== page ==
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Don’t Claim Popular Phrases as Trademarks, and Be Careful Using Them in Advertising
Wednesday, December 20th, 2017
Attempting to cash in on a popular phrase is risky. Think twice before applying to register a popular phrase as a trademark, and do your homework before selling goods or branding services with a popular phrase.
Remember the 2015 terrorist attack on the offices of the French satirical newspaper Charlie Hedbo? In its wake, “Je Suis Charlie,” which means “I am Charlie,” became a cry of solidarity.
Most were outraged. Some filed trademark-registration applications with the U.S. Patent and Trademark Office.
Steven Stanwyck was involved in one of the applications for JE SUIS CHARLIE. After filing, he brazenly sent a cease-and-desist letter to Charlie Hedbo regarding its use of the slogan. Stanwyck notified the terrorized publication that his group would “entertain any serious licensing, or other arrangements, you may suggest in writing.”
All applications for JE SUIS CHARLIE have since been abandoned.
Morally, these applications are wrong. But, regardless of morality, an application to register a recently popular phrase almost always will fail.
For example, none of the 11 federal trademark applications for the phrase BOSTON STRONG succeeded.
The Trademark Office rejects most such applications for one or both of two reasons. First, it usually holds such applied-for trademarks are “merely informational matter.” A trademark signifies the source of the branded good or services. Merely informational statements don’t do that. Such statements are just talk – humor, criticism, inspiration, etc.
Second, the Trademark Office often finds such applied-for trademarks are “merely ornamental matter.” In other words, the words are decorative, not an indication of who made the goods. A t-shirt saying “I love New York!” doesn’t signify that New York City make it.
The Trademark Office recently issued guidance making it tougher to claim trademark rights in “merely informational matter.” I think it did so to limit trademark registration for dirty words and slurs, because recent court decisions made registration of them possible.
Last summer, the U.S. Supreme Court ruled that the Free Speech Clause of the First Amendment makes it unconstitutional to deny trademark registration to a trademark that disparages a group. That case enabled a rock band composed of Asian men to register their band name – THE SLANTS.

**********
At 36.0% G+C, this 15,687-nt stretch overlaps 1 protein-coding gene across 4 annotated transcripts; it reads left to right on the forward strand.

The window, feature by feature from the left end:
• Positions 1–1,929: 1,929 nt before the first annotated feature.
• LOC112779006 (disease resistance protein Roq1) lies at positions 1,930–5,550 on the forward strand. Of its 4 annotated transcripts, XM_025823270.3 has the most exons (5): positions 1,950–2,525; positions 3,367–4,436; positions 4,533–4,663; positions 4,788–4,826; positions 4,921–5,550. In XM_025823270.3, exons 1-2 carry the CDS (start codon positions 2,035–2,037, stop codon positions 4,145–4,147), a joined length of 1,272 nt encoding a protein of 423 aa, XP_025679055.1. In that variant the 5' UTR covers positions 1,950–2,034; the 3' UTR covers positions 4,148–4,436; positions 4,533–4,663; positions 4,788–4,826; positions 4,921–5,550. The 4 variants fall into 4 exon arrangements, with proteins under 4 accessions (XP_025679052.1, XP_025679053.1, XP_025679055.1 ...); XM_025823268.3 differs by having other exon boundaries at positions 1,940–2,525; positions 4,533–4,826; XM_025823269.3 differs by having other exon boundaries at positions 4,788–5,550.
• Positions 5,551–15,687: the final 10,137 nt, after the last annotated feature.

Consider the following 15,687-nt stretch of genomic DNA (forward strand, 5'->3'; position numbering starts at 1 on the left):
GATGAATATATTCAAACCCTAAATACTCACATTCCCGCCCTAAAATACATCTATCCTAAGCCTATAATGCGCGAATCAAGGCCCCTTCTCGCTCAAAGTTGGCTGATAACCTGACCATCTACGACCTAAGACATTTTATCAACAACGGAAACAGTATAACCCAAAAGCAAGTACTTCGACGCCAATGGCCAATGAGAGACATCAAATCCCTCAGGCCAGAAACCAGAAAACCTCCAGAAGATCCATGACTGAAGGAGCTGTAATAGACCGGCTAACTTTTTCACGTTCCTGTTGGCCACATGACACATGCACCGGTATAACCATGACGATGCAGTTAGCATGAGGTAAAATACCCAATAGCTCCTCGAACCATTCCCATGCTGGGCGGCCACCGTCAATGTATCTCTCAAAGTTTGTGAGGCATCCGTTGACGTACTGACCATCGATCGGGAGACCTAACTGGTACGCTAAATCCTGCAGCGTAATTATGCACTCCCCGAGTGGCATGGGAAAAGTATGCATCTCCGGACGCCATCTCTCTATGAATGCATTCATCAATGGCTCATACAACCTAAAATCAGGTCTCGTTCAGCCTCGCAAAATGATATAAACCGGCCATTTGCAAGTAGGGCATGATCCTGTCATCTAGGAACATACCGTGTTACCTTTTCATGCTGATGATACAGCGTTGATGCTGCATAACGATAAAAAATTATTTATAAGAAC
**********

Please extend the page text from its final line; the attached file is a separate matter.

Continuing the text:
Just last week, a federal appeals court built upon that ruling by holding it is unconstitutional to deny registration to dirty words.
Entrepreneurs with low morals have rushed to the Trademark Office to claim derogatory and dirty words as trademarks. 97 pending applications include the F word.
Many of these applications are for statements to be emblazoned on t-shirts and similar goods. For example, a Georgia entrepreneur applied to register JUST F*** IT (replacement stars are mine) for shirts.
While the Trademark Office can no longer deny these applications because the claimed trademarks are derogatory or dirty words, its new guidance will cause most of these applications to fail because the statements are merely informational. If you see JUST F*** IT on a t-shirt, you are likely to think the wearer has relaxed attitude toward achievement, not that a company of such name made the shirt.
Keep in mind, you don’t have to register a popular phrase as a trademark to use it on consumer goods. Registration just strengthens the trademark rights that arise from using the trademark.
Regardless of whether you seek trademark registration for a popular phrase, don’t use such phrases on your goods or to promote the sale of your services without first having an attorney check to see if someone else has trademark rights in the phrase.
Sometimes the Trademark Office allows a trademark to become registered when it shouldn’t have. Sometimes a business will coin and register a phrase that later enters popular culture.
For example, a California entrepreneur owns eight federal trademark registrations for WAG MORE BARK LESS for many items, such as stickers and t-shirts.
Finally, remember many popular phrases come with emotional baggage. Many consumers dislike anyone trying to earn a buck off of a tragedy or someone else’s success. Build your own brand rather than trying to free ride on the triumph or suffering of others.
Written on December 20, 2017
by John B. Farmer
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